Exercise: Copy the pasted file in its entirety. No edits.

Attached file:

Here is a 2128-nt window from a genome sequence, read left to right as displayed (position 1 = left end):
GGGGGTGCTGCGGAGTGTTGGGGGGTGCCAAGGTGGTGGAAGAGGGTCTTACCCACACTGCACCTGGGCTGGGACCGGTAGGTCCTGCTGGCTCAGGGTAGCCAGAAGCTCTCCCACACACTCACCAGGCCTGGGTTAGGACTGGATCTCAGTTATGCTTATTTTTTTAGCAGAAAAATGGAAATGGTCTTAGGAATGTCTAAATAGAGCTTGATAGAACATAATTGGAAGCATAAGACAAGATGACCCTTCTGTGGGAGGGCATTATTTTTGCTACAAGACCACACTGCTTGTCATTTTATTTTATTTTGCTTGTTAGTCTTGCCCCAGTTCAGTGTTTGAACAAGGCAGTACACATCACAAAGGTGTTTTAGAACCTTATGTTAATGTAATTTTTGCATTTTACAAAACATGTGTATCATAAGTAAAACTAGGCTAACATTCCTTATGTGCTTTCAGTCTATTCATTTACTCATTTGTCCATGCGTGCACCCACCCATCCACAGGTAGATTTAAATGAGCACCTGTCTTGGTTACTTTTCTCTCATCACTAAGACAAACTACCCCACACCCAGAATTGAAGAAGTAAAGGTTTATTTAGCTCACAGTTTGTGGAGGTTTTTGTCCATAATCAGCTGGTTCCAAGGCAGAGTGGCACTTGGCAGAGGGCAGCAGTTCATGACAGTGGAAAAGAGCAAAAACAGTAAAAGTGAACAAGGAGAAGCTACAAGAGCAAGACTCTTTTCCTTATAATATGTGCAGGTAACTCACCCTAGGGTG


Here is a 2128-nt window from a genome sequence, read left to right as displayed (position 1 = left end):
GGGGGTGCTGCGGAGTGTTGGGGGGTGCCAAGGTGGTGGAAGAGGGTCTTACCCACACTGCACCTGGGCTGGGACCGGTAGGTCCTGCTGGCTCAGGGTAGCCAGAAGCTCTCCCACACACTCACCAGGCCTGGGTTAGGACTGGATCTCAGTTATGCTTATTTTTTTAGCAGAAAAATGGAAATGGTCTTAGGAATGTCTAAATAGAGCTTGATAGAACATAATTGGAAGCATAAGACAAGATGACCCTTCTGTGGGAGGGCATTATTTTTGCTACAAGACCACACTGCTTGTCATTTTATTTTATTTTGCTTGTTAGTCTTGCCCCAGTTCAGTGTTTGAACAAGGCAGTACACATCACAAAGGTGTTTTAGAACCTTATGTTAATGTAATTTTTGCATTTTACAAAACATGTGTATCATAAGTAAAACTAGGCTAACATTCCTTATGTGCTTTCAGTCTATTCATTTACTCATTTGTCCATGCGTGCACCCACCCATCCACAGGTAGATTTAAATGAGCACCTGTCTTGGTTACTTTTCTCTCATCACTAAGACAAACTACCCCACACCCAGAATTGAAGAAGTAAAGGTTTATTTAGCTCACAGTTTGTGGAGGTTTTTGTCCATAATCAGCTGGTTCCAAGGCAGAGTGGCACTTGGCAGAGGGCAGCAGTTCATGACAGTGGAAAAGAGCAAAAACAGTAAAAGTGAACAAGGAGAAGCTACAAGAGCAAGACTCTTTTCCTTATAATATGTGCAGGTAACTCACCCTAGGGTG